A blog formerly known as Bookishness

By Charles Matthews

"Dazzled by so many and such marvelous inventions, the people of Macondo ... became indignant over the living images that the prosperous merchant Bruno Crespi projected in the theater with the lion-head ticket windows, for a character who had died and was buried in one film and for whose misfortune tears had been shed would reappear alive and transformed into an Arab in the next one. The audience, who had paid two cents apiece to share the difficulties of the actors, would not tolerate that outlandish fraud and they broke up the seats. The mayor, at the urging of Bruno Crespi, explained in a proclamation that the cinema was a machine of illusions that did not merit the emotional outbursts of the audience. With that discouraging explanation many ... decided not to return to the movies, considering that they already had too many troubles of their own to weep over the acted-out misfortunes of imaginary beings."
--Gabriel García Márquez, One Hundred Years of Solitude

Wednesday, November 2, 2016

Oedipus Rex (Pier Paolo Pasolini, 1967)

Seeing Julian Beck as Tiresias in Pier Paolo Pasolini's Oedipus Rex reminded me of an excruciatingly boring evening I spent in Brooklyn in 1968. Some friends had invited me to go with them to see Beck's Living Theatre perform their play Paradise Now, which as I recall featured the semi-naked company, including some pale and pimply dudes in jockstraps, wandering through the audience, yelling at us about our bourgeois complacency. Those who know me will realize that this is not my sort of thing at all. I realize now that Beck and Judith Malina had a tonic effect on theater with their avant-garde productions, and I salute them for that, but I was not receptive to their efforts on that evening. Fortunately, Pasolini's Oedipus, though infused with some of the radicalism of the Living Theatre, is not at all boring. It's sometimes raw and rough-edged, especially by standards of mainstream cinema. The Technicolor camerawork -- the cinematographer is Giuseppe Ruzzolini -- is often very beautiful, with its astonishing images of the Moroccan desert and ancient buildings, but there are some bobbles in the hand-held camera sequences that move beyond shakycam into wobbly-out-of-focuscam. Franco Citti, who made his debut in the title role of  Pasolini's Accattone (1961) and appeared in many of his other films, is a bit out of his depth as Oedipus, but Silvana Mangano is an impressive-looking Jocasta, and Beck is a suitably foreboding Tiresias. Pasolini's screenplay does justice to its Sophoclean origins as well as to the perdurable myth, although the frame story that begins in Italy during the Mussolini era, with the Fascist anthem "Giovinezza" on the soundtrack, and ends in Pasolini's present seems extraneous. But the truly astonishing contribution to the film was made by costume designer Danilo Donati, whose eerie designs, seemingly cobbled together from scrap metal, clay, and leaves and branches, don't belong to any particular era but have the right aura of primitive myth. Some examples:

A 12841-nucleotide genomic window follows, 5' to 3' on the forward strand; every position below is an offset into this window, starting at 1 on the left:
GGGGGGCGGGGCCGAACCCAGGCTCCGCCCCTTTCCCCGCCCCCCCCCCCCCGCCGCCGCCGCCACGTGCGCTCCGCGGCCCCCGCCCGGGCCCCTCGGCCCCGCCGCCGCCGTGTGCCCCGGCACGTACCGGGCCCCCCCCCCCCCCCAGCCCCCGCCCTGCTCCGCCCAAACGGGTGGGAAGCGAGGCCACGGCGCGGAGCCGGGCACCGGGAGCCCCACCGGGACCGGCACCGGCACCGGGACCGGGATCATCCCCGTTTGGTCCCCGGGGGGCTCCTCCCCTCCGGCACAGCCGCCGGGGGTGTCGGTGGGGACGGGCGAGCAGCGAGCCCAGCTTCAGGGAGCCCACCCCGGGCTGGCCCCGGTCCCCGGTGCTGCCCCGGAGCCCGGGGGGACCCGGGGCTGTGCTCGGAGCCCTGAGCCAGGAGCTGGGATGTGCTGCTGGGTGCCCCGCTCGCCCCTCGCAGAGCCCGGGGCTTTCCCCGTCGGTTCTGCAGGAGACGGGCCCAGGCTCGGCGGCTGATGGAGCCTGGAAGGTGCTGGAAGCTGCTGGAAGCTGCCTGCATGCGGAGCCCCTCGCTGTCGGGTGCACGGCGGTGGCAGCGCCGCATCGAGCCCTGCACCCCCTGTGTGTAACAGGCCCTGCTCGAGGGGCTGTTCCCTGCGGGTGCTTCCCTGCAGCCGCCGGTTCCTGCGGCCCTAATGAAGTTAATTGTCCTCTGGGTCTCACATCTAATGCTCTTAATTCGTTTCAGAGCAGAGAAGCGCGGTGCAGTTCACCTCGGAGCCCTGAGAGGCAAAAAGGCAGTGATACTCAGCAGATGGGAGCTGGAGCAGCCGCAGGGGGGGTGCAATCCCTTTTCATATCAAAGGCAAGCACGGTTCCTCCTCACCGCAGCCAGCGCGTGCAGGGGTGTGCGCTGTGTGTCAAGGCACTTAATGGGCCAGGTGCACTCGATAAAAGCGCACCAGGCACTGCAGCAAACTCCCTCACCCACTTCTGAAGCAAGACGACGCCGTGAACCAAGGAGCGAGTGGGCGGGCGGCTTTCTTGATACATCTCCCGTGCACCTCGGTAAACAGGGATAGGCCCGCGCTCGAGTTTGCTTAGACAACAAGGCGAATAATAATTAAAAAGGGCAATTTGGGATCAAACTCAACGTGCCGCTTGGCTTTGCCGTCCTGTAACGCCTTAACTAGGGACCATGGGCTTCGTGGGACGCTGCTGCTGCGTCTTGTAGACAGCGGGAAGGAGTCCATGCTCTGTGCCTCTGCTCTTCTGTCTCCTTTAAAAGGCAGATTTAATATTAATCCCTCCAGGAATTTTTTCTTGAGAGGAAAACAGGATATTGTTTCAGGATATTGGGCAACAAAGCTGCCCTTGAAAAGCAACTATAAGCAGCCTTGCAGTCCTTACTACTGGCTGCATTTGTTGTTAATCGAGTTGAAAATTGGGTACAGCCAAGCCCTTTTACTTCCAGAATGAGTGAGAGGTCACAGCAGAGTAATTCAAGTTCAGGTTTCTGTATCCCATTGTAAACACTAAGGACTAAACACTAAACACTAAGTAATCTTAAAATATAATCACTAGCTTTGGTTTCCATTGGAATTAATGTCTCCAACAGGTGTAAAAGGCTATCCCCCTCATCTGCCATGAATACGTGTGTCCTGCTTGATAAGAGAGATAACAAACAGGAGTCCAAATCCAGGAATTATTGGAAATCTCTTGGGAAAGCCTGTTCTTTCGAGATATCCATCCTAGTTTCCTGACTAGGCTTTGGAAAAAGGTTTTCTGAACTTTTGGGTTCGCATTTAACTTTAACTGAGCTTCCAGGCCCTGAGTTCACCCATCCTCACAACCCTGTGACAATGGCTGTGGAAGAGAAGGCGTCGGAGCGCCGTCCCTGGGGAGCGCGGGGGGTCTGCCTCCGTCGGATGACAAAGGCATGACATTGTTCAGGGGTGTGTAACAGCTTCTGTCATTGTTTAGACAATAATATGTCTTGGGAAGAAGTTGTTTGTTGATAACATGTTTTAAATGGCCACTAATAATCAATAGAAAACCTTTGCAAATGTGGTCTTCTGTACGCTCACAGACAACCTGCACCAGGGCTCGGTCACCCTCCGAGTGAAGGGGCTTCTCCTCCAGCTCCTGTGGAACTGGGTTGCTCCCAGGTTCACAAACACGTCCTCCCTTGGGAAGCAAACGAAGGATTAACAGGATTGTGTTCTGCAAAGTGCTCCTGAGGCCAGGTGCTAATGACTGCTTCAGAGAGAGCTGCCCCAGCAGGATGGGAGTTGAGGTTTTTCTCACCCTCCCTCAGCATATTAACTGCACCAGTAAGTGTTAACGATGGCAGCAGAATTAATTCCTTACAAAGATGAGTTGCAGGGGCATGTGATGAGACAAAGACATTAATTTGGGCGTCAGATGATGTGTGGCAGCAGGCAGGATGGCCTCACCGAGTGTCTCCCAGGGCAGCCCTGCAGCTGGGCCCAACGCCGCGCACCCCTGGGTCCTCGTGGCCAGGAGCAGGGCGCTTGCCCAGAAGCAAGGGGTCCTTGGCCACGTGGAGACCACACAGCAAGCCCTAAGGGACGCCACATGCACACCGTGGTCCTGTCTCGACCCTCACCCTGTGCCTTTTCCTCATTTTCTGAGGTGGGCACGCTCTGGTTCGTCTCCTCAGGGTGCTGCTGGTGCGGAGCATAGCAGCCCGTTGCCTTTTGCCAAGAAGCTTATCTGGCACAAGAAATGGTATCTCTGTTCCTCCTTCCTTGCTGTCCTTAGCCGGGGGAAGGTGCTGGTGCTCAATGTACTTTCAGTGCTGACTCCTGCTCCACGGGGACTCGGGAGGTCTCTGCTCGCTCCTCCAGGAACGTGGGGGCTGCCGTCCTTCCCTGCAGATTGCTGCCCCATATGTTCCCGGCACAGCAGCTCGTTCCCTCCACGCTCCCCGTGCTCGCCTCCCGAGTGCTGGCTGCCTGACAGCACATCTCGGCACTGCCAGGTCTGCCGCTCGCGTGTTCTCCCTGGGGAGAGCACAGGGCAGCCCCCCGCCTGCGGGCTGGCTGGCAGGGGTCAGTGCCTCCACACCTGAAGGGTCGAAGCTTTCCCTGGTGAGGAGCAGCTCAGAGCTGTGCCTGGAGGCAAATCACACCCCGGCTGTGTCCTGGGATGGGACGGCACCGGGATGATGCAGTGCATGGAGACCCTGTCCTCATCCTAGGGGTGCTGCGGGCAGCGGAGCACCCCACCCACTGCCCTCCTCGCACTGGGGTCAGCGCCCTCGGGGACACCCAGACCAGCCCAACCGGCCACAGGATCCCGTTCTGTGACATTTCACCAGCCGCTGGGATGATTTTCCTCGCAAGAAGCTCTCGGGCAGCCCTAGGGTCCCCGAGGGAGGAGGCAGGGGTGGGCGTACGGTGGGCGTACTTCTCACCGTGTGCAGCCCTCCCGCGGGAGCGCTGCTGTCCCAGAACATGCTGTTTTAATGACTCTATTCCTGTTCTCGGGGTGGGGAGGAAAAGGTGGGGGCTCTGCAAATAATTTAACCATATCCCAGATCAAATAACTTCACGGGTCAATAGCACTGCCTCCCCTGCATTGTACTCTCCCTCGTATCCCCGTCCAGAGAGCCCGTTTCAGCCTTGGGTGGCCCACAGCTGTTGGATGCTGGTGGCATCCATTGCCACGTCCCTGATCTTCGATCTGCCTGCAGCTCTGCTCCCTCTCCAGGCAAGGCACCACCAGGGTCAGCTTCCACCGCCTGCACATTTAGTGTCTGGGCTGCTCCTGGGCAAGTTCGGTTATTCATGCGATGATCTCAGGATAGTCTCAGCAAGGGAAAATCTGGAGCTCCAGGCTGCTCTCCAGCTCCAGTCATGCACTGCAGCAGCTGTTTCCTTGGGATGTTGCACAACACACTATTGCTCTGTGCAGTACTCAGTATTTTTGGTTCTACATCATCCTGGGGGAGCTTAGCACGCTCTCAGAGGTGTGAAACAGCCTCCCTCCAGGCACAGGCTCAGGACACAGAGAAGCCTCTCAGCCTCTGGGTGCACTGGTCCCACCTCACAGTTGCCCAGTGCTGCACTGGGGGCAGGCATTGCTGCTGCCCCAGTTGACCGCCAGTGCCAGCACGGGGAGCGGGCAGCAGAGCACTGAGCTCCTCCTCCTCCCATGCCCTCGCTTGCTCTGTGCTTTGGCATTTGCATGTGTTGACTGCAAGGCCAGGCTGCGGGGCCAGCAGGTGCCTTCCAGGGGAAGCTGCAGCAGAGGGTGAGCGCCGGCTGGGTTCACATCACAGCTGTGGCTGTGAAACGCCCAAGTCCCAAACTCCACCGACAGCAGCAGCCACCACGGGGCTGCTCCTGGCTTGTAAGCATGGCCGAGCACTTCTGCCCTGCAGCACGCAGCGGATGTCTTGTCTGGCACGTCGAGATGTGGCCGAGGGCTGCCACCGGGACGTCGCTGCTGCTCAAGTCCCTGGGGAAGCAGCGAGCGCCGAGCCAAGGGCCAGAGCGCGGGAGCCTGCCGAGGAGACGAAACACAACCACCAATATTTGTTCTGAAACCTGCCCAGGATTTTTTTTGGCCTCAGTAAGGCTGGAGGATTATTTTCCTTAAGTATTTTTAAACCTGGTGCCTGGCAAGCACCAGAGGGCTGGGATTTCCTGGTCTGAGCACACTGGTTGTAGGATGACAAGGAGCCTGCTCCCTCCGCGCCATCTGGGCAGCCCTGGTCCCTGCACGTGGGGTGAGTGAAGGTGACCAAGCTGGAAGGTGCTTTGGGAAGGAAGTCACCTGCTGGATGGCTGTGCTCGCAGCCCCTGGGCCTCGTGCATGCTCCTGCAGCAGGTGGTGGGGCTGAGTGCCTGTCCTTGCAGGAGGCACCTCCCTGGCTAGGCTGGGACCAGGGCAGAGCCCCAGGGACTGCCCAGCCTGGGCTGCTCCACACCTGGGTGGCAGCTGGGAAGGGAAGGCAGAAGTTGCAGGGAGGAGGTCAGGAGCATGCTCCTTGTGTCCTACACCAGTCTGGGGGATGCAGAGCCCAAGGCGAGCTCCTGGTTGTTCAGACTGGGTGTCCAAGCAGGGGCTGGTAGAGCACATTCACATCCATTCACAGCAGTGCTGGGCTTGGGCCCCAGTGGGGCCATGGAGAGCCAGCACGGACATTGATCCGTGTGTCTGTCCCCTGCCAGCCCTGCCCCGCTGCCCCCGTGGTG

The Oracle of Apollo in Oedipus Rex

Silvana Mangano as Jocasta

Headdress for a priest 

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